Did I mention POLA is important? Why one would ever want to run random code off the internet with full privileges is beyond me. Java has an actual _half_ decent security/object model BTW, but it was ruined by pragmatism, and now everyone just signs their applets and the users can’t run them unless they modify their JVM or allow the code to run with full privileges.

Heck, even QNX is vastly superior to *nix just because they took a few old academic ideas into practice.

But what I really want to get down to is that strong typing is mandatory. (Strong typing in the data sense as well as language).

What I mean by strong typing in the data level is that you don’t take a bunch of random text and try to interpret it. You don’t take a bunch of machine words off the stack/heap and try to interpret them. Data must be organized mechanically, never trust the human.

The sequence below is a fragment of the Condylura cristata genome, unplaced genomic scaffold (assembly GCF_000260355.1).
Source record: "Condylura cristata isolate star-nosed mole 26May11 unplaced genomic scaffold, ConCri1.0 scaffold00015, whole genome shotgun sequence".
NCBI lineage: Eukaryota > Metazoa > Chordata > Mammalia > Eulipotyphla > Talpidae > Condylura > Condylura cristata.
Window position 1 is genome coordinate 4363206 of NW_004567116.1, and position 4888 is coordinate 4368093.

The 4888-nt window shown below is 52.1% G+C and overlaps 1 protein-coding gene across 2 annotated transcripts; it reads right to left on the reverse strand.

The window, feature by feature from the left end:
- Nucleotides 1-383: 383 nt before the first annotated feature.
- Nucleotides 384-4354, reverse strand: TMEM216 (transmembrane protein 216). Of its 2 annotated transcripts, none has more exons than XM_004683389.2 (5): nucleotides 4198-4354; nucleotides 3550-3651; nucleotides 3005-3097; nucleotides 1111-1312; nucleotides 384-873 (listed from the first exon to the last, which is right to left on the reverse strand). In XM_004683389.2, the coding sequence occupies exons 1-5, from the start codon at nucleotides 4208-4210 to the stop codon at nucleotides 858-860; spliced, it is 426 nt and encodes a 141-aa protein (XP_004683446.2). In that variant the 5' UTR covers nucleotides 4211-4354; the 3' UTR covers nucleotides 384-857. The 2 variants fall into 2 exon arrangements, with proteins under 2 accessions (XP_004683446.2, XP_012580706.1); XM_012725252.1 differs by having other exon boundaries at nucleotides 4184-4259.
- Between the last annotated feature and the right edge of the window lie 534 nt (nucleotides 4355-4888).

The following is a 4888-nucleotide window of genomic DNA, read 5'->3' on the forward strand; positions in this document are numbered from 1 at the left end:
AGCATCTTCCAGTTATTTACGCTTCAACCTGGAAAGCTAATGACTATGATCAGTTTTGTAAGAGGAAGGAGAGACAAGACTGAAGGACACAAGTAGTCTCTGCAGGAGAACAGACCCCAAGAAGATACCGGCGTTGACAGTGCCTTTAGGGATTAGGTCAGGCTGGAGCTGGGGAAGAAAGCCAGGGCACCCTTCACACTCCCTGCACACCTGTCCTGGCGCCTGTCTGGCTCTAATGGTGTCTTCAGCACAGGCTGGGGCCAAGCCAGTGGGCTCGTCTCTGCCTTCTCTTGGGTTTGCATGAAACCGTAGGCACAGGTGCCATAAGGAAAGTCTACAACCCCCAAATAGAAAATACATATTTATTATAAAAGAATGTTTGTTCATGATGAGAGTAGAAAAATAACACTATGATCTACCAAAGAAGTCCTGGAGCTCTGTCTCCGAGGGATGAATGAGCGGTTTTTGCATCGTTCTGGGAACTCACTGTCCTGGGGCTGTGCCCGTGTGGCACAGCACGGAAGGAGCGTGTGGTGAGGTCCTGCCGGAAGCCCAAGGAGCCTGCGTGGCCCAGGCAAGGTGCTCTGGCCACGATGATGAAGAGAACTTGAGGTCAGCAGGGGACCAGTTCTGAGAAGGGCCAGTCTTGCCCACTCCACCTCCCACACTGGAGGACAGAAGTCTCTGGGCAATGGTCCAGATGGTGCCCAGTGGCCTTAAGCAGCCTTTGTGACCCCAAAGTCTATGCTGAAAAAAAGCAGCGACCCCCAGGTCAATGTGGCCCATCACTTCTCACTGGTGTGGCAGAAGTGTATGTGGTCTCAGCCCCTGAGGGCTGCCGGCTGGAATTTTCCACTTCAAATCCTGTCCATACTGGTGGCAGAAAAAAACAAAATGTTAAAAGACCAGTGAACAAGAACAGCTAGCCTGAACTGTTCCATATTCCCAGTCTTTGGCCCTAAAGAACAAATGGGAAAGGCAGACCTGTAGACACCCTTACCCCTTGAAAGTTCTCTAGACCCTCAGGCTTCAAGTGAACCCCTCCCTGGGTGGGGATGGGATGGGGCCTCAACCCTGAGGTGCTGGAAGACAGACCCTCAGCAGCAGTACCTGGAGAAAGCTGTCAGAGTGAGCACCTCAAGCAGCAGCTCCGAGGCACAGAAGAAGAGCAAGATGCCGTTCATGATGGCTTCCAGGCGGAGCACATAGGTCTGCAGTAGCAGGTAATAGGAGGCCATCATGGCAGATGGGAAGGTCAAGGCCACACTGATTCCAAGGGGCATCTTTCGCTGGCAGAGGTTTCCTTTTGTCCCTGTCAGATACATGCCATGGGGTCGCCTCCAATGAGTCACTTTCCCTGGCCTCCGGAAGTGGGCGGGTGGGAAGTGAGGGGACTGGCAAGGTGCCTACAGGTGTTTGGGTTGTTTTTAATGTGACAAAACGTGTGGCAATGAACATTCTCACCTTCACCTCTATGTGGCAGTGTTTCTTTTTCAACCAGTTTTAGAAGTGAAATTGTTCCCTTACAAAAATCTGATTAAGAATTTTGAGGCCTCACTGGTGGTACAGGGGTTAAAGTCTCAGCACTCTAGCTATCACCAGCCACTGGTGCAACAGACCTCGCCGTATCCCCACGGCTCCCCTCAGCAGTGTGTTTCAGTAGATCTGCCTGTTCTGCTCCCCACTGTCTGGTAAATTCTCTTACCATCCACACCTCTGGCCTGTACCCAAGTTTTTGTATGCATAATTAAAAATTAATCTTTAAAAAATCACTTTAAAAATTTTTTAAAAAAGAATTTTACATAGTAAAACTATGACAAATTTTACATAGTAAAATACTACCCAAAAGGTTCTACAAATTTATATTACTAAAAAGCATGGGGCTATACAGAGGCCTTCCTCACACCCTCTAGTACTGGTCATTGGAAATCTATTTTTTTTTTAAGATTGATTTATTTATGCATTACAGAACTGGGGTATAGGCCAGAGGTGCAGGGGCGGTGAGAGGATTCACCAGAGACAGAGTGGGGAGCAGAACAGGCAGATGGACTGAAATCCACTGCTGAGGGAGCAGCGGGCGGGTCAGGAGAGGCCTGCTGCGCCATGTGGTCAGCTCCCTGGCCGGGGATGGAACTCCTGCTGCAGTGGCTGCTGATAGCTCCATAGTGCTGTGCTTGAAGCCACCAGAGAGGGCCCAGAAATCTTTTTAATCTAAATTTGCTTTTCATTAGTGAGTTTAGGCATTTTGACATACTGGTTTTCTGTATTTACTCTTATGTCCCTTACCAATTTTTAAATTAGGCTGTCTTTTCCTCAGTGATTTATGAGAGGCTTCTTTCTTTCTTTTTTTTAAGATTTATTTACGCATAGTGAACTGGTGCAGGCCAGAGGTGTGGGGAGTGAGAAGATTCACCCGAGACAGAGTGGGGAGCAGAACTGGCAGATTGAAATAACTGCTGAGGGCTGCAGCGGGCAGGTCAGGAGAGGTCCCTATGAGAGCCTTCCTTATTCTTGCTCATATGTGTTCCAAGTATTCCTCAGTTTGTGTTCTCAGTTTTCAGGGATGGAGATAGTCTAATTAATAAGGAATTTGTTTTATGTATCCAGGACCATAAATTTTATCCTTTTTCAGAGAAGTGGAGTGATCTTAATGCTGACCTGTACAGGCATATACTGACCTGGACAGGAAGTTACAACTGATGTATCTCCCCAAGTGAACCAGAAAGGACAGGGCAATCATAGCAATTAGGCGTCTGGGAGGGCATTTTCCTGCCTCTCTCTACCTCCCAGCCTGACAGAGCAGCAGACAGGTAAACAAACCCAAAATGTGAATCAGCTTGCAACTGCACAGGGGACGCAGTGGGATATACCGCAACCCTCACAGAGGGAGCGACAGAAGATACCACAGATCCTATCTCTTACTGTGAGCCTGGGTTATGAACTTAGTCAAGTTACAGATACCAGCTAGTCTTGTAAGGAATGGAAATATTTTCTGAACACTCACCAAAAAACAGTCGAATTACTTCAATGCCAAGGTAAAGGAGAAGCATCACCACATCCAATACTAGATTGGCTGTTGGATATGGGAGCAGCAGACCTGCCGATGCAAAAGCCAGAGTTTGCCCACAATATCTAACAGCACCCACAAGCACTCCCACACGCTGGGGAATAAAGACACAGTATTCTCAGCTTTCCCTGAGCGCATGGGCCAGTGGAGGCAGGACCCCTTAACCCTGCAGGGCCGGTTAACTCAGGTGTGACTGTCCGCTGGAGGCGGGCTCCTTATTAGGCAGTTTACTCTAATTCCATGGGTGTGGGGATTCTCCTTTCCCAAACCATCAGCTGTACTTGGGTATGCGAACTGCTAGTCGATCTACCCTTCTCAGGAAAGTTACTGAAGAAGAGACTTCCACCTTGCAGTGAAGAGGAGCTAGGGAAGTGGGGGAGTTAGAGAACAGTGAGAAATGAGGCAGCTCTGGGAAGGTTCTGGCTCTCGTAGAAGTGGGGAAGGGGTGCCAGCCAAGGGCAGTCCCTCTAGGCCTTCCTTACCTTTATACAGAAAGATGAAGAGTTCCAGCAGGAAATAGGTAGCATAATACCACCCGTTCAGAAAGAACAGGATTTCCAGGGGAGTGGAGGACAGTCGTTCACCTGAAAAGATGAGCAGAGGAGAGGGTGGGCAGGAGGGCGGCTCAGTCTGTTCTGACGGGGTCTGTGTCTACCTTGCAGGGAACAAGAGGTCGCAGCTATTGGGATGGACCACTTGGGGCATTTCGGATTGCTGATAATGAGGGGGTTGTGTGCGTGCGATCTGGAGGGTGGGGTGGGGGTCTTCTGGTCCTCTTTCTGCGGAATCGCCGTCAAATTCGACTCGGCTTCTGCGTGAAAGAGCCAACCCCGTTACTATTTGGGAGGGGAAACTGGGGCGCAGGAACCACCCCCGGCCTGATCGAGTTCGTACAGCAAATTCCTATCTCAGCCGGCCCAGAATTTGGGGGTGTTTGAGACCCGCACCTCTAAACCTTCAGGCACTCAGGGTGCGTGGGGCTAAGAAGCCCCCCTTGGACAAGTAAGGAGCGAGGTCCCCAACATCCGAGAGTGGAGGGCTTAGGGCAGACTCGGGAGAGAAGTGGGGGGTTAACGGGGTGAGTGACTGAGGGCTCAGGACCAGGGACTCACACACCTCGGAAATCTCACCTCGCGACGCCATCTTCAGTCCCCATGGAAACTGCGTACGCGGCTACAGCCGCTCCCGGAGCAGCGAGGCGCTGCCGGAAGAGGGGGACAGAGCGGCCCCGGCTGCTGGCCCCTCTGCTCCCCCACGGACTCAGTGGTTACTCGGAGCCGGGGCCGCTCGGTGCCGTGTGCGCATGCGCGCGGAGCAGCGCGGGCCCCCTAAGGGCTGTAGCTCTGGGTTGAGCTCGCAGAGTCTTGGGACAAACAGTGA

Stack smashing happens because of lack of strong typing; array’s don’t really exist, you just get pointers to memory and are free to do anything with them, integers don’t exist either, you just have machine words. Actually nothing exists because C is just one crappy abstraction with a ton of undefined behavior. Strongly typed arrays cannot be violated, nor can ints etc. C is another example of this nonsense re-usability notion, to make it “fast”, _as well_ as portable, it has to have tons of undefined behavior. A secure system would have a high level language and the underlying low level components would be written in a way specialized to that architecture, in which case you can get performance as well as **no** undefined behavior.

XSS is because of lack of strong typing, you are just taking a bunch of text and blindly treating it as code or crap to inject into some text that is meant to be code. This is about as unreliable as it gets. Strongly typed declarative data structures prevent this.

SQL Injection? Ditto. But has been solved by A) ORMs that aren’t vulnerable B) Object databases (which are on par and sometimes better than RDBMS with respect to performance, BTW) C) HaskellDB ;)